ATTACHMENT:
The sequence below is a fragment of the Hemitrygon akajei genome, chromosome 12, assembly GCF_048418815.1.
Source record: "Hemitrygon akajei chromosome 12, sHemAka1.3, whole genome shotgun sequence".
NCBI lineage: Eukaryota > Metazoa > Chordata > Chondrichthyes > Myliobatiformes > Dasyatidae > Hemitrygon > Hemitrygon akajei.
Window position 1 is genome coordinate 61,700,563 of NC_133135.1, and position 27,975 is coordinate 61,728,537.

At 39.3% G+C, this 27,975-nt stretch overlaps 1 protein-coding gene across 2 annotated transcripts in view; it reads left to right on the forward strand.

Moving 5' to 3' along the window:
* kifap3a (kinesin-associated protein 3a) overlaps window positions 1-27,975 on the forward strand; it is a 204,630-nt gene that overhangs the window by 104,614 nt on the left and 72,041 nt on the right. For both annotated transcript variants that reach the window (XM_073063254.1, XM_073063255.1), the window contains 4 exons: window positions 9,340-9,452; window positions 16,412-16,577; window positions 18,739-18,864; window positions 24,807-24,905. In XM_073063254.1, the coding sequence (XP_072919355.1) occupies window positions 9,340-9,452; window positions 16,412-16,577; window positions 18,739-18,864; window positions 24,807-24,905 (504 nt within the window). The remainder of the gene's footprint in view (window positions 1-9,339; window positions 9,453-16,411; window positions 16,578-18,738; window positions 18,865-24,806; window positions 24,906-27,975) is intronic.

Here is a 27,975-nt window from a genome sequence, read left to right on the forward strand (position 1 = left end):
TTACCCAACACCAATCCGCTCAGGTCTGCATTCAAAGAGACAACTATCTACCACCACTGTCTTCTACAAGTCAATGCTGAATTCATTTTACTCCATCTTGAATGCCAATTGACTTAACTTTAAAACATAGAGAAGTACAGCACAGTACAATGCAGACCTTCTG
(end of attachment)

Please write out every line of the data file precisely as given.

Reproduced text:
The sequence below is a fragment of the Hemitrygon akajei genome, chromosome 12, assembly GCF_048418815.1.
Source record: "Hemitrygon akajei chromosome 12, sHemAka1.3, whole genome shotgun sequence".
NCBI lineage: Eukaryota > Metazoa > Chordata > Chondrichthyes > Myliobatiformes > Dasyatidae > Hemitrygon > Hemitrygon akajei.
Window position 1 is genome coordinate 61,700,563 of NC_133135.1, and position 27,975 is coordinate 61,728,537.

At 39.3% G+C, this 27,975-nt stretch overlaps 1 protein-coding gene across 2 annotated transcripts in view; it reads left to right on the forward strand.

Moving 5' to 3' along the window:
* kifap3a (kinesin-associated protein 3a) overlaps window positions 1-27,975 on the forward strand; it is a 204,630-nt gene that overhangs the window by 104,614 nt on the left and 72,041 nt on the right. For both annotated transcript variants that reach the window (XM_073063254.1, XM_073063255.1), the window contains 4 exons: window positions 9,340-9,452; window positions 16,412-16,577; window positions 18,739-18,864; window positions 24,807-24,905. In XM_073063254.1, the coding sequence (XP_072919355.1) occupies window positions 9,340-9,452; window positions 16,412-16,577; window positions 18,739-18,864; window positions 24,807-24,905 (504 nt within the window). The remainder of the gene's footprint in view (window positions 1-9,339; window positions 9,453-16,411; window positions 16,578-18,738; window positions 18,865-24,806; window positions 24,906-27,975) is intronic.

Here is a 27,975-nt window from a genome sequence, read left to right on the forward strand (position 1 = left end):
TTACCCAACACCAATCCGCTCAGGTCTGCATTCAAAGAGACAACTATCTACCACCACTGTCTTCTACAAGTCAATGCTGAATTCATTTTACTCCATCTTGAATGCCAATTGACTTAACTTTAAAACATAGAGAAGTACAGCACAGTACAATGCAGACCTTCTG